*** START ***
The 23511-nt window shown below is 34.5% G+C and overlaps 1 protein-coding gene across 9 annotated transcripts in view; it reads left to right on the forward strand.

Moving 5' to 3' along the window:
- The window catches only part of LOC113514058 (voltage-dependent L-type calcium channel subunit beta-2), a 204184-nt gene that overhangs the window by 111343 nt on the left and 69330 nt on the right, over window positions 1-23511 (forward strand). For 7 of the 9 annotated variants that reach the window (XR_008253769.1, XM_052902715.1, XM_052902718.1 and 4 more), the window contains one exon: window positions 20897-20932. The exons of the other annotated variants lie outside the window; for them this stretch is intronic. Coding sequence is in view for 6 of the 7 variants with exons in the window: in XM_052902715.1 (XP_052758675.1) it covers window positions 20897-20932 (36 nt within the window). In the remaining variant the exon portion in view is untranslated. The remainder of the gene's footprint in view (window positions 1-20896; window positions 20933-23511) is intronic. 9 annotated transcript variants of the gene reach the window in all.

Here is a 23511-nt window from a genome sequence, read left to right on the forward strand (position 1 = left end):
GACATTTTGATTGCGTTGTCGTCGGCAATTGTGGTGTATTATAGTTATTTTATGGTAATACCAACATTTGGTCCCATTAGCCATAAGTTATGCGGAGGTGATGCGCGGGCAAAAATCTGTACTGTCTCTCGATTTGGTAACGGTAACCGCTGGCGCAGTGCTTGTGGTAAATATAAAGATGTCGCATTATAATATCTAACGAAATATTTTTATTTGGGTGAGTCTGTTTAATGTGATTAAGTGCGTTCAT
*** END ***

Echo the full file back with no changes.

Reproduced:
The 23511-nt window shown below is 34.5% G+C and overlaps 1 protein-coding gene across 9 annotated transcripts in view; it reads left to right on the forward strand.

Moving 5' to 3' along the window:
- The window catches only part of LOC113514058 (voltage-dependent L-type calcium channel subunit beta-2), a 204184-nt gene that overhangs the window by 111343 nt on the left and 69330 nt on the right, over window positions 1-23511 (forward strand). For 7 of the 9 annotated variants that reach the window (XR_008253769.1, XM_052902715.1, XM_052902718.1 and 4 more), the window contains one exon: window positions 20897-20932. The exons of the other annotated variants lie outside the window; for them this stretch is intronic. Coding sequence is in view for 6 of the 7 variants with exons in the window: in XM_052902715.1 (XP_052758675.1) it covers window positions 20897-20932 (36 nt within the window). In the remaining variant the exon portion in view is untranslated. The remainder of the gene's footprint in view (window positions 1-20896; window positions 20933-23511) is intronic. 9 annotated transcript variants of the gene reach the window in all.

Here is a 23511-nt window from a genome sequence, read left to right on the forward strand (position 1 = left end):
GACATTTTGATTGCGTTGTCGTCGGCAATTGTGGTGTATTATAGTTATTTTATGGTAATACCAACATTTGGTCCCATTAGCCATAAGTTATGCGGAGGTGATGCGCGGGCAAAAATCTGTACTGTCTCTCGATTTGGTAACGGTAACCGCTGGCGCAGTGCTTGTGGTAAATATAAAGATGTCGCATTATAATATCTAACGAAATATTTTTATTTGGGTGAGTCTGTTTAATGTGATTAAGTGCGTTCAT